Talk about fast food…how about designing your own custom popsicles and printing them out in less than two seconds per pop?

pixsweet-rose-popIf you think this sounds like something out of “Star Trek,” think again. It’s the latest offering from award-winning artist and 3D printing maverick Janne Kyttanen, who just launched a private beta version of his new food tech startup, Pixsweet. Kyttanen is the CEO of Pixsweet’s California-based parent company, What The Future Venture Capital, which is focused on creating startups based on bringing high-end design and technology to the everyman. It brings to mind this Kickstarter campaign from January 2016, for a 3D printed food café and catering business by SCOFF3D.

Pixsweet is described as a “3D food customization platform and marketplace,” connecting consumers and culinary designers. Kyttanen, a digital sculptor whose work has been featured in TIME Magazine’s “Design 100,” says they decided to create their own tech from scratch, due to 3D printed foods currently on the market having fundamental problems in speed, scale, material selection, handling, and price. Pixsweet is a direct result of Kyttanen’s desire to bring next level creative customization to a product that has hardly changed in the 100 years since its inception: the popsicle. He wanted to give 3D designers the ability to change the popsicle’s classic shape into…well, pretty much whatever they want.

Kyttanen told 3DPrint.com, “Most people and the companies who have ventured down developing 3D printed foods haven’t really taken the time to analyze the markets and their business models. Whilst most 3D printing companies’ business models are based on a razor blade model, who is going to spend $200 for a kilo of sugar?”

pixsweet-pops

Creating a global food brand used to be expensive. Pixsweet’s objective is to empower local tastemakers with this 3D food design platform, boosting their businesses with modern offerings. Kyttanen says his inspiration began in his sculptures at the Museum of Modern Art (MOMA), thinking he’d like to empower everyone to be a designer in mediums other than the creation of museum pieces. He realized the solution was not about bringing 3D printers into people’s homes, but rather in delivering a platform that makes it quick and easy to be creative with inexpensive materials like natural sugar syrups, fruits, and water, instead of expensive metals and plastics.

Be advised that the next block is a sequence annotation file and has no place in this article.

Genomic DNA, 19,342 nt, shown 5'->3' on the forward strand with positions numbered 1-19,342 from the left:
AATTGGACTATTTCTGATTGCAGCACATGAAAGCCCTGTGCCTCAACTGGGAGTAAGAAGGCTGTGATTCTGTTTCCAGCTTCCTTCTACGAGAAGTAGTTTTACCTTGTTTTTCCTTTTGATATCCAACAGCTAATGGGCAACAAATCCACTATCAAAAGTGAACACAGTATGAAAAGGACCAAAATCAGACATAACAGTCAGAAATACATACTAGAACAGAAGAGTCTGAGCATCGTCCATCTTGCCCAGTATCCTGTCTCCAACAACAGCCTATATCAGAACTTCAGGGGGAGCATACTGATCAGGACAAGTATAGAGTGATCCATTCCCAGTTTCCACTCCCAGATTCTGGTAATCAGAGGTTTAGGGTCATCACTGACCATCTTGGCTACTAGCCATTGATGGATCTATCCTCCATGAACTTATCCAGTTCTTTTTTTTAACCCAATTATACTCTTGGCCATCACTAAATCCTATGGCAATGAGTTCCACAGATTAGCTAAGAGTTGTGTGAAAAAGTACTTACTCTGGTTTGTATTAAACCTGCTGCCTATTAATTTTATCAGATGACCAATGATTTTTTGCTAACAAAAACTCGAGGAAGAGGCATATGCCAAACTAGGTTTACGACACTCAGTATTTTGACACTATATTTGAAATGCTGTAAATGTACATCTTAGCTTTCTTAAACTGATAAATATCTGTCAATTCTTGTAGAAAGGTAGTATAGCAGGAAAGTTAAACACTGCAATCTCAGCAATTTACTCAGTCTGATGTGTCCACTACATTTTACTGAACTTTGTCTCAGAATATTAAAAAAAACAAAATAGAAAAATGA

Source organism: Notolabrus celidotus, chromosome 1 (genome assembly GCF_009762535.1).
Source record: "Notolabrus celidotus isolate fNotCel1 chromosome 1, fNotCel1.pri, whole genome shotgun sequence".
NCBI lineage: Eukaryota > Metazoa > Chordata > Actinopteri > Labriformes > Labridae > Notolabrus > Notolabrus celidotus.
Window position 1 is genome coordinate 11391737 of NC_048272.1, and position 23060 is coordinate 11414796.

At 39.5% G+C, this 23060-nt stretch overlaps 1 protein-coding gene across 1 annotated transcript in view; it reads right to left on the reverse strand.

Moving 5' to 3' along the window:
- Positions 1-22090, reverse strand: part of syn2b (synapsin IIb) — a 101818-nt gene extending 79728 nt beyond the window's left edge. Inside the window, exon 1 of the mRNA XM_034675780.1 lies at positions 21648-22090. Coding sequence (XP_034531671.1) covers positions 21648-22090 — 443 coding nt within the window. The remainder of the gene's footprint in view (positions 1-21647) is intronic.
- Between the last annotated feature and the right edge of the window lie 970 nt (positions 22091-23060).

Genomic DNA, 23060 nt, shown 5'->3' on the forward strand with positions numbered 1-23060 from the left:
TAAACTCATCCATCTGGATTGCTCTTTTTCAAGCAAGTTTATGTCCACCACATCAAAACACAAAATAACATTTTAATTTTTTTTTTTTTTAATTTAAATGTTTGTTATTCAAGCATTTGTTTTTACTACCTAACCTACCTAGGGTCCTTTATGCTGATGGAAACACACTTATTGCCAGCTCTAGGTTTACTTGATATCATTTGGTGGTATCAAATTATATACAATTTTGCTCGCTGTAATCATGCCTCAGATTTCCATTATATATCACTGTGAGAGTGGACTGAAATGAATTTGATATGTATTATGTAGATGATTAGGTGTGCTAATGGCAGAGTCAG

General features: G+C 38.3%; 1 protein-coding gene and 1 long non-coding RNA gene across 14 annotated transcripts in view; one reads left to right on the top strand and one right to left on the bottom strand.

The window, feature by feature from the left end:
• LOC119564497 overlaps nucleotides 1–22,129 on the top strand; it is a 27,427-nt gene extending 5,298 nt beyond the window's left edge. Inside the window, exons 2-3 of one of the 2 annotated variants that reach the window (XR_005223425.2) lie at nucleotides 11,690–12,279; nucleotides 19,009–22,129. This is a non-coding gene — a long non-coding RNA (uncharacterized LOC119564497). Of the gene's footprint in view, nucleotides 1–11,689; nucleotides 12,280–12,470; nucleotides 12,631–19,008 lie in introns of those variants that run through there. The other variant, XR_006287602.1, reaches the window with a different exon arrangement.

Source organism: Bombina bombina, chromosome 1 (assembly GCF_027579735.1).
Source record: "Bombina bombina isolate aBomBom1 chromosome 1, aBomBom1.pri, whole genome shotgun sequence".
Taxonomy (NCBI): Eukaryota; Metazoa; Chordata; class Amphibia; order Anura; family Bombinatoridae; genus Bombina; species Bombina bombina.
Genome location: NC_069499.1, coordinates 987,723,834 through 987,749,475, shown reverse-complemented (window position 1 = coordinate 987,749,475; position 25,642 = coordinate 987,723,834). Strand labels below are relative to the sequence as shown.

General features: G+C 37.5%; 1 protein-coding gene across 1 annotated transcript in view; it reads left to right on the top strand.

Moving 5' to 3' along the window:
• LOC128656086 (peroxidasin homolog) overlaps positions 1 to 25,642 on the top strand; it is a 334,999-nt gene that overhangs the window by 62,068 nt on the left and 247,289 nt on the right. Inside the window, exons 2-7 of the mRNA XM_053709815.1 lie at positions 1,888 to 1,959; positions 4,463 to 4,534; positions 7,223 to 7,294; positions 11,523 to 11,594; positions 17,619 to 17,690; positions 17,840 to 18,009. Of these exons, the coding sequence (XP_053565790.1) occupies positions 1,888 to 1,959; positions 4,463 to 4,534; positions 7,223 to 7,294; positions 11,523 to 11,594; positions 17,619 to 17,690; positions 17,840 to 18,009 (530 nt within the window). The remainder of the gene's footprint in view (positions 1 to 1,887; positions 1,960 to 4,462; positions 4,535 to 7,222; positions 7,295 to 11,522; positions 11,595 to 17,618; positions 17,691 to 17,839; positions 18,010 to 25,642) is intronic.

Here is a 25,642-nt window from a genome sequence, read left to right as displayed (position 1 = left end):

Speaking of the edible materials, Pixsweet’s first Tastemaker, the Mom & Pop Shop, has provided them with five exclusive ice pop flavors:

  • pixsweet-ringpopCoco Yum: coconut milk, coconut cream, vanilla, date syrup
  • I Call Her Red: strawberries, raspberries, lemon, organic agave
  • Super Greens: grapes, apples, kale, banana
  • The Dark Side: blackberry, watermelon, lime, organic agave
  • Cha Cha Cha: mango, pineapple, lime, chia, salt

They are all dairy free and use dates as a natural, healthy sweetener.

Here’s how it all works: designers, just type the shape you want into Pixsweet’s 3D munchifier. The munchifier, in addition to having a really cool name, connects to all hashtags and images through open application programming interfaces, or APIs. It will scour the Internet for you; just pick the image you like best, or upload your own. The object recognition, edge detection, displacement mapping, and other software algorithms can turn any image automatically into 3D food – no design skills necessary! Your chosen design will be uploaded into the production line, and turned into a custom ice pop at an incredible rate of 1.3 seconds per pop. After the design is stamped into the packaging, your chosen tastes are injected, and the product is sealed, labeled, and ready for shipment!

Learn more in the video below:

The site is expected to go fully live in two weeks. Discuss in the Pixsweet forum at 3DPB.com.

 

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